Hemidactylus at my-dejanews.com wrote in message
<7bev7d$5oh$1 at nnrp1.dejanews.com>...
>In article <7be3iu$cg4$2 at denws02.mw.mediaone.net>,
> "Richard Norman" <rsnorman at mw.mediaone.net> wrote:
>>It is interesting when looking at individuals of given species to note the
>variety of transmitters, but it is also interesting that a certain degree
>conservation exists across phyla. From Shepherd's text _Neurobiology_ (p.
>537-8): (begin quote) "With regard to neurotransmitters, it should already
>apparent that there is a strong tendency toward conservation across the
>phyla. Thus, we have seen that glutamate is an excitatory transmitter and
>GABA is an inhibitory transmitter...; indeed the earliest evidence for the
>identification of these substances as transmitters was obtained in
>invertebrates. Similarly, ACh is widespread as a neurotransmitter in many
>invertebrate species; in fact, many insecticides have as their primary mode
>of action a blocking of cholinergic synapses. Finally, we have noted the
>of 5HT in modulating behavioral states of some invertebrates... One can
>conclude that there is a limited set of small molecules that have similar
>functions across many phyla." (end quote)
>>This is yet another theme of evolution (i.e.- conservation). This does not
>contradict your quote above, but complements it. There is diversity in
>transmitters when looking at, lets say, a human brain, but when comparing
>humans to other species one can appreciate that the same basic ideas are
>continually re-used, perhaps in slightly different contexts(?).
>>I got a little too broad on the "evo, devo, and neuro" post wrt
>Hopefully the conservation subtheme is more appropriate in this context.
>get it right one of these days :-)
>>Shepherd GM. 1994. Neurobiology (3rd ed.). Oxford University Press. New
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A behavioural-functional categorisation of some neurochemicals relevant to
the "AEVASIVE" system (don't worry about what I mean by this system, at
least for now, other than I have used the entire variety of endo-opiates as
a major point of reference):
Although there are usually not a simple relationship between behavioural
effects and the concerted release of different neuromodulators, a few of
these can be characterised according to their function as adaptations to
broadly classified environmental challenges:
Noradrenaline: mediates stress, including stress-related alertness and
increased perceptual resolution or 'sharpening of the senses'. Endoopiates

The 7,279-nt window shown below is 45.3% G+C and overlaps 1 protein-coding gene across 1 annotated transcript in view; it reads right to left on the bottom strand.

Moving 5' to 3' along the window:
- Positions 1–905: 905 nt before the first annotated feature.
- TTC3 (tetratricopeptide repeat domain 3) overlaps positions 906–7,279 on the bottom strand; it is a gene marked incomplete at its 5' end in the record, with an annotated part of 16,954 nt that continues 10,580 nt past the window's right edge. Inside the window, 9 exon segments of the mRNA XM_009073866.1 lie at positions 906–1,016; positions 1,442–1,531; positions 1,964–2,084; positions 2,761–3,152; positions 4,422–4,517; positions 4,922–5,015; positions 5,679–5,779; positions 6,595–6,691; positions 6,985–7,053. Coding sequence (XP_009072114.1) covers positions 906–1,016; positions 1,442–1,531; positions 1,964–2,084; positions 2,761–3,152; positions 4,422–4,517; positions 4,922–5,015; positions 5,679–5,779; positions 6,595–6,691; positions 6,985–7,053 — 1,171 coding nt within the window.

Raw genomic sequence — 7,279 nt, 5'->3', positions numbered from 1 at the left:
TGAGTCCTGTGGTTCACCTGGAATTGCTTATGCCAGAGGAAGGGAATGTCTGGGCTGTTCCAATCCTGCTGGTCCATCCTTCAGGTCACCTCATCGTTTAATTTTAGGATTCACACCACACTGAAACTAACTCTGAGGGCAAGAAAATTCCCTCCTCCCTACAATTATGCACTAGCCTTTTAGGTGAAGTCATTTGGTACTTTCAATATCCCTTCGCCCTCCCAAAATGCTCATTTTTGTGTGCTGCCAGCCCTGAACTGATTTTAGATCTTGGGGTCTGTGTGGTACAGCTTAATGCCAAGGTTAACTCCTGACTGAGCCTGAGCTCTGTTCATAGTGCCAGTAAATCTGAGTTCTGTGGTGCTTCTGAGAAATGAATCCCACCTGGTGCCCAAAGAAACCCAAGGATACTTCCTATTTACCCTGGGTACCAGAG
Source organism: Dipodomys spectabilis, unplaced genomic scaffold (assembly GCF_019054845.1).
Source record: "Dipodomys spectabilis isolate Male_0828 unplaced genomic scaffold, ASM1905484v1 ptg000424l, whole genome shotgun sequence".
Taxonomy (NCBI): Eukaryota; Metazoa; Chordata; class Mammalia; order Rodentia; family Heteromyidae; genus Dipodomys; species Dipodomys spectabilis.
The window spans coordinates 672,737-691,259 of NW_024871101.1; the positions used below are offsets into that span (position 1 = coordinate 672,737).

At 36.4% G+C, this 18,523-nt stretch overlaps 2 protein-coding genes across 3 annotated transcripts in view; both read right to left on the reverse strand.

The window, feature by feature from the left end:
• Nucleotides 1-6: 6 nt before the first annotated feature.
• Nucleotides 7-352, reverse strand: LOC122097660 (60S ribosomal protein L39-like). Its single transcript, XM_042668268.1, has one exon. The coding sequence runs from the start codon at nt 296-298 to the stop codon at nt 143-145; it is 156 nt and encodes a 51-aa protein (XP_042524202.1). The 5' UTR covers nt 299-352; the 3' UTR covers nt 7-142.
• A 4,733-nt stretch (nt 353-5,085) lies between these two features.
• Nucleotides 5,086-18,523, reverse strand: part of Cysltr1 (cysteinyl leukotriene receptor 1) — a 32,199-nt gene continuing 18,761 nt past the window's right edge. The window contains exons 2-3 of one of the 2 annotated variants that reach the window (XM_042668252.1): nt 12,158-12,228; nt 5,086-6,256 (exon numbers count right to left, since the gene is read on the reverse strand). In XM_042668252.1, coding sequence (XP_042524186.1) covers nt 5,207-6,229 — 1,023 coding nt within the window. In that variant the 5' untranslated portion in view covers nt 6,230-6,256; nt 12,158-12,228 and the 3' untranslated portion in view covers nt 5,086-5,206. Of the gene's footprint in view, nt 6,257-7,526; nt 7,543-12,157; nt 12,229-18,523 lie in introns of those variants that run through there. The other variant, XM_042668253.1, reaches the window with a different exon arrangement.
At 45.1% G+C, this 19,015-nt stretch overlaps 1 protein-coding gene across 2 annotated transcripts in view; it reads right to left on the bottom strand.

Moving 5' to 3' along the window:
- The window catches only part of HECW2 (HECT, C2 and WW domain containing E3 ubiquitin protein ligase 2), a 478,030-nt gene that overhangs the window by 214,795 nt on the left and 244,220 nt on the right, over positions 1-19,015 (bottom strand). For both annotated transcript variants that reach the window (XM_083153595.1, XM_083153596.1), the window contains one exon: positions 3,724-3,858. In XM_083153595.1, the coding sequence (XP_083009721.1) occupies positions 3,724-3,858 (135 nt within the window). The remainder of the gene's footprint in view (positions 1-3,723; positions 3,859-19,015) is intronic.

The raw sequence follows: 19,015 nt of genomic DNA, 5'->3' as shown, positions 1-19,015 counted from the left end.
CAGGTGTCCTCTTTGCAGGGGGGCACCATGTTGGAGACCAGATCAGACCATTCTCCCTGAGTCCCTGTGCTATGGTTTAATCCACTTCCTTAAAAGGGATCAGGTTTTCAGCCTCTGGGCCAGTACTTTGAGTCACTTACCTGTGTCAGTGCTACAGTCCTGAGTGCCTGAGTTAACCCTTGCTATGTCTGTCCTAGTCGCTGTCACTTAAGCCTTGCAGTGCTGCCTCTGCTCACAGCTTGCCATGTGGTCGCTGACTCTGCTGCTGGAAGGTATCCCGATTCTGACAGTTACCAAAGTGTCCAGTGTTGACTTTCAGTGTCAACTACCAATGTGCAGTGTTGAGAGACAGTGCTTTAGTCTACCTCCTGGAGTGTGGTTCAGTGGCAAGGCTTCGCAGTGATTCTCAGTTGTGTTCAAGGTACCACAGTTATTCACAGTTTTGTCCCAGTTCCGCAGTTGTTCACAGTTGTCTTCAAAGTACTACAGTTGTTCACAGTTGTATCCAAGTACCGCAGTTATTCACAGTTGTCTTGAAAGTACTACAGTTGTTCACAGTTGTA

counterbalance its actions in these respects; But also - a balanced mixture
of the "two" modulators (opioids and norepinephrine) may give rise to forms
of eustress such as different kinds of thrills.
'Substance P' is thought to specifically contribute to pain transmission
(ie. response, experience or actention), at least in the spinal cord. It and
other, vaguely categorisable as similar, signal substances (eg.
prostaglandins, histamine), can be seen as Behaviourally opposed to opioids
(except perhaps for when opioid-action gives rise to feelings of nausea;
since nausea may EPTly be considered a mild form of pain).
Serotonin, on the other hand, can be seen as a modulator that 'sides' with
Endorphins; It is opposed to mediators of distress, and has a prototypal
regulatory action in the direction of parasympathetic and/or opportune
(prototypically, feeding) Behaviour [ ref: 'The Neurobiology of Feeding in
Leeches', Scientific American June 1988].
Dopamine can also be considered an add-on to the Opportunity-side of
AEVASIVE coping and 'the AEVASIVE trend of adaptations'. It
reinforces ---i.e. it promotes by being positively rewarding of--- among
else, AEVASIVE "actentions" [or any ditto *type* of "focuses of
activity/attention"] and lowers thresholds to firing in emotional, cognitive
and motor areas of the brain. In the difference between busy and 'too busy'
dopaminergic activity, apparently lies the commonly noted relation between
creativity and 'its unhealthy extremes', ie madness. In general, "mental
madness" (eg symptoms of disordered cognition covered by the umbrella label
"Schizophrenia") involve actentions with spasmodically manic
motor-behavioural activities and a lot of mental activity.
When the stimulating (or thresholds-lowering) function of Dopamine in the
motor division of the brain is deficient it shows up as symptoms of
'Parkinson's disease' --- that is symptoms such as a greater or lesser
difficulty to 'get going' with certain Behaviour. Meanwhile, on the 'mental
side to the role of Dopamine in the brain, some not very apparent
Behavioural effects of damaged and depleted dopaminergic neural tissues and
pathways is presumably making the thus afflicted mind less flexible and
creative than normal. This effect may however be too subtle and not
ostentatious enough to bee easily recognised and investigated.